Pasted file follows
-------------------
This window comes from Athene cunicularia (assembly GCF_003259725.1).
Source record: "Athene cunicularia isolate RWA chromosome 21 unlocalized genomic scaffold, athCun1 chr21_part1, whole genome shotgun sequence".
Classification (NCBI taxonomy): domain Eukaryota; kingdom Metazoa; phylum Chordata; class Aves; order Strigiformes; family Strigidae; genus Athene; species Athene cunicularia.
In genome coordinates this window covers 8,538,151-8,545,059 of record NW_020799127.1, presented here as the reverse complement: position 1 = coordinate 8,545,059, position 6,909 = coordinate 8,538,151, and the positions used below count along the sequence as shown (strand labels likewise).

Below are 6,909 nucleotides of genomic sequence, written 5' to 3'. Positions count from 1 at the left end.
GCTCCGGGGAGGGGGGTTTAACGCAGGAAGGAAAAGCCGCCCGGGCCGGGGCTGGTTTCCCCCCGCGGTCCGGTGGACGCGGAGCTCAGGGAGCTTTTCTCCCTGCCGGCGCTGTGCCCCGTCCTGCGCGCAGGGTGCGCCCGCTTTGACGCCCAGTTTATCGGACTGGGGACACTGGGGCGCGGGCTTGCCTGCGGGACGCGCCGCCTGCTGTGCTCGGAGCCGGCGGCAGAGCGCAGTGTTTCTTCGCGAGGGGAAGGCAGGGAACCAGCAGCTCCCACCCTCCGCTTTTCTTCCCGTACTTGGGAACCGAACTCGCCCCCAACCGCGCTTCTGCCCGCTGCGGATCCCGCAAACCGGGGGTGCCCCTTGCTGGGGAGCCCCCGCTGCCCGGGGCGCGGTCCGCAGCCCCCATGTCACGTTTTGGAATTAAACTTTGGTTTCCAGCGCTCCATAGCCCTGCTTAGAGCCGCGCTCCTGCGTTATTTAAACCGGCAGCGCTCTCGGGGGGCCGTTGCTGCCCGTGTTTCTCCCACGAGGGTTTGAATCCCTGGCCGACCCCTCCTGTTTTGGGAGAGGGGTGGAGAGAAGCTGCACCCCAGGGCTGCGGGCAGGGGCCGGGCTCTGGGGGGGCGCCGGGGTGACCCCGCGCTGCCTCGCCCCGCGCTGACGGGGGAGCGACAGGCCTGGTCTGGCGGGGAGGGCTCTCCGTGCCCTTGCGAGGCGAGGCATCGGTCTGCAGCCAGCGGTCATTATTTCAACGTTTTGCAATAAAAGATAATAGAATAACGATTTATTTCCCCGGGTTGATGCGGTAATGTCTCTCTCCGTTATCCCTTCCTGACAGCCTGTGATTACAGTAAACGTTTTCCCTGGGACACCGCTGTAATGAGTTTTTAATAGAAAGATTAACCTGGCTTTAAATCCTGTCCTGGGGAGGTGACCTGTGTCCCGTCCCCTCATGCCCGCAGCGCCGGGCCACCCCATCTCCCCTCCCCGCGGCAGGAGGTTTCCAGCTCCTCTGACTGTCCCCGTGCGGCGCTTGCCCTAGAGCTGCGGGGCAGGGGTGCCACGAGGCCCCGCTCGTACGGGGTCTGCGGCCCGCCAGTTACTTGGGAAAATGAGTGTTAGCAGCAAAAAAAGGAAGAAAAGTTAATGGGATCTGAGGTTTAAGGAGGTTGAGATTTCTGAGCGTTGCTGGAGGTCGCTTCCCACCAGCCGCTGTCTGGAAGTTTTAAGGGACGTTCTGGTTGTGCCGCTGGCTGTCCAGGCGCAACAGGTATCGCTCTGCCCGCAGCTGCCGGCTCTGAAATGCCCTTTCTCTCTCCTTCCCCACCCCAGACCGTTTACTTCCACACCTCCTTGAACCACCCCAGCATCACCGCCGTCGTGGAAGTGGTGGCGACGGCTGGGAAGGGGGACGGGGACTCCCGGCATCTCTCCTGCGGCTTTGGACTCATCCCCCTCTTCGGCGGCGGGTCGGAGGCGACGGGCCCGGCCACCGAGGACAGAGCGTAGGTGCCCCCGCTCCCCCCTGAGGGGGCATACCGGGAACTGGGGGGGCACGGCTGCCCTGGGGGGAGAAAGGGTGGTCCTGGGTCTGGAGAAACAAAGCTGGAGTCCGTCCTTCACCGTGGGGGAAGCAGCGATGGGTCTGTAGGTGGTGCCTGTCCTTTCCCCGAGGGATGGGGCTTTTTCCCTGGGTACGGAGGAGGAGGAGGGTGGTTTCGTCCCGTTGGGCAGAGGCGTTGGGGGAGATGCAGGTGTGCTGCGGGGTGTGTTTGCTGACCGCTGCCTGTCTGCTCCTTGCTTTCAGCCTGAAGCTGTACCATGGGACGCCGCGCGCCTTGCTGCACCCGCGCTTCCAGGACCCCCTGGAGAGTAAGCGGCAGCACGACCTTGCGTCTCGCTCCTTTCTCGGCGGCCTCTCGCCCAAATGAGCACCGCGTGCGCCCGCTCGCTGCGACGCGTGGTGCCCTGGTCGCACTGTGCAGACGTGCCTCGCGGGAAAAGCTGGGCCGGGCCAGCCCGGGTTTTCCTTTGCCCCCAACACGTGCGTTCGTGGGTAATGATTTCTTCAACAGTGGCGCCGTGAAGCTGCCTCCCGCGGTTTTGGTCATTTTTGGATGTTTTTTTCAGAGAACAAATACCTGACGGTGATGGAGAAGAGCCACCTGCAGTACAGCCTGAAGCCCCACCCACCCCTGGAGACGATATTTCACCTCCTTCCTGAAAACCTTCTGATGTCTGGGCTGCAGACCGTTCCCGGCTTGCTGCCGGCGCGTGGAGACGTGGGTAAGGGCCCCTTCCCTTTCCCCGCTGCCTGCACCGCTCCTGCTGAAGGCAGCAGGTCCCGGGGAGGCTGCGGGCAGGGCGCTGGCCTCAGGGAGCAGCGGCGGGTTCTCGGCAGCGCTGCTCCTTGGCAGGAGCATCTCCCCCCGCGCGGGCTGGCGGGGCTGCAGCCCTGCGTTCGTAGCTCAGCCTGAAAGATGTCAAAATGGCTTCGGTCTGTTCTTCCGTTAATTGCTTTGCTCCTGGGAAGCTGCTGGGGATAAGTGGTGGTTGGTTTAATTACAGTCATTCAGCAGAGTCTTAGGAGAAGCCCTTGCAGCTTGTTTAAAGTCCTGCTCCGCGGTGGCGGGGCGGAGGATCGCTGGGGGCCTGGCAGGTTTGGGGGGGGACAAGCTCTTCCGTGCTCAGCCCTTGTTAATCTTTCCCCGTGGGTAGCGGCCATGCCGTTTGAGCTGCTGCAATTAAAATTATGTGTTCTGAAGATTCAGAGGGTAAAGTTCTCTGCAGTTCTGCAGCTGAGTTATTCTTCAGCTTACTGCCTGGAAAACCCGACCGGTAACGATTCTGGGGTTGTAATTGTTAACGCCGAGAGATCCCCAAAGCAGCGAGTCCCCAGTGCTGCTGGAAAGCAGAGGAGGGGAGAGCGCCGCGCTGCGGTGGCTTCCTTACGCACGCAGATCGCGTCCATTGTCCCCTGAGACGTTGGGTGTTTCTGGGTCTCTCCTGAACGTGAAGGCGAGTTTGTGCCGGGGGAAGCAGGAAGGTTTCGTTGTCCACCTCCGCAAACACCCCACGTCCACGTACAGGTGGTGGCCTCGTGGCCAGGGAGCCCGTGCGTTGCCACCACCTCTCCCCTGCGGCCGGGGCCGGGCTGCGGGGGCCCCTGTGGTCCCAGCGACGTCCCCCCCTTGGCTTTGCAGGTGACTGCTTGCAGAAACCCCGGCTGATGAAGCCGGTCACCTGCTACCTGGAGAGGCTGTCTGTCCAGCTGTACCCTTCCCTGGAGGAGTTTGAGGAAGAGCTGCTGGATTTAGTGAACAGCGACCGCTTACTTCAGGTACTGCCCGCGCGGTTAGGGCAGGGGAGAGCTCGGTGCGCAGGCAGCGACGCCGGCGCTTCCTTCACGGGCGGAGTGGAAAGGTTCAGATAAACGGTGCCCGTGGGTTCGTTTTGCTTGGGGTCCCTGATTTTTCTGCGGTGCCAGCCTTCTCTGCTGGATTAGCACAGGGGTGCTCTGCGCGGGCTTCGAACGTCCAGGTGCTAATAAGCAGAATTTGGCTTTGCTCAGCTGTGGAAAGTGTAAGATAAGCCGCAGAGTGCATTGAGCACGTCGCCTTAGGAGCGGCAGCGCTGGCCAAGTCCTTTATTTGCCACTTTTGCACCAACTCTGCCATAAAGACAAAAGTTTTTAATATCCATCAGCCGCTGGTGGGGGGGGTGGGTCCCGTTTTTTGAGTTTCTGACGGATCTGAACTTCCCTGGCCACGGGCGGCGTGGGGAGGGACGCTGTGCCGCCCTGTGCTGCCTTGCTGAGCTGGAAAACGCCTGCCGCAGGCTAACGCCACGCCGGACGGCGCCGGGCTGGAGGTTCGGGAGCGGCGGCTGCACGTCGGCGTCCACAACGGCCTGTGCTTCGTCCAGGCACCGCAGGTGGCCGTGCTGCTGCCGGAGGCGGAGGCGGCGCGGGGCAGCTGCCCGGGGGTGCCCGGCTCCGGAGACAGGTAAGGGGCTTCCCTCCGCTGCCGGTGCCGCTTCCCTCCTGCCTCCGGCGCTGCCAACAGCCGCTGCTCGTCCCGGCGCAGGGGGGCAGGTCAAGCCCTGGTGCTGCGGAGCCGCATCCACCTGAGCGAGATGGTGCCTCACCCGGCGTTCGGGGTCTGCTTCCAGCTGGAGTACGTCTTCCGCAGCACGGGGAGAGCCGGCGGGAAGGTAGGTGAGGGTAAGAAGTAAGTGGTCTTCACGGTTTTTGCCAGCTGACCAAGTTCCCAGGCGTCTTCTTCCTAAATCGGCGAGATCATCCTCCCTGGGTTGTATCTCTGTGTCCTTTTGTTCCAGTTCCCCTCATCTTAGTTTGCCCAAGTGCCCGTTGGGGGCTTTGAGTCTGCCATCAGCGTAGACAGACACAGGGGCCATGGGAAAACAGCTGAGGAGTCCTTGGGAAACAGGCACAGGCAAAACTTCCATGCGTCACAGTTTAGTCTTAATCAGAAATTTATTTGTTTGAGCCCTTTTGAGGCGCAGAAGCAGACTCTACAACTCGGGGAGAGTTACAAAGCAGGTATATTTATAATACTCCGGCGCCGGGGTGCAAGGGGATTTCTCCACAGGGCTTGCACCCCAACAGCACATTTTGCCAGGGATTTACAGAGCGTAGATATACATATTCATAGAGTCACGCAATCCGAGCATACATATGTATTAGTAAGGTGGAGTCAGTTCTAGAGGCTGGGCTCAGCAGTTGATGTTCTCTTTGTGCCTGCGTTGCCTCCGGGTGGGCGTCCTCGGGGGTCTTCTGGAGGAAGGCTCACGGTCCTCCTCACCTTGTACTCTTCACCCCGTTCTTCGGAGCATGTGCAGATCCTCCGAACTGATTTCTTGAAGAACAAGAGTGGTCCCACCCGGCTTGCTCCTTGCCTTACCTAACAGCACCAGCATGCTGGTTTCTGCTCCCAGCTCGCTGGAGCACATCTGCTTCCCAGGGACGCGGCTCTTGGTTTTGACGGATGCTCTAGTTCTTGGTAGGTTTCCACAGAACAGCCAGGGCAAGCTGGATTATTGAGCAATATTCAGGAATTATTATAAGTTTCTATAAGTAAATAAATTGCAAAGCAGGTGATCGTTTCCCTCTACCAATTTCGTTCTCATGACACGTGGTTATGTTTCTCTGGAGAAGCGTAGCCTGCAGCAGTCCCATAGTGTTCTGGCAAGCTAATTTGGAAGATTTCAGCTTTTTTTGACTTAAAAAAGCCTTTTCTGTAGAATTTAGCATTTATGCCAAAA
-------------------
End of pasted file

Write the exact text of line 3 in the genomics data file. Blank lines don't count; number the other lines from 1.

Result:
Classification (NCBI taxonomy): domain Eukaryota; kingdom Metazoa; phylum Chordata; class Aves; order Strigiformes; family Strigidae; genus Athene; species Athene cunicularia.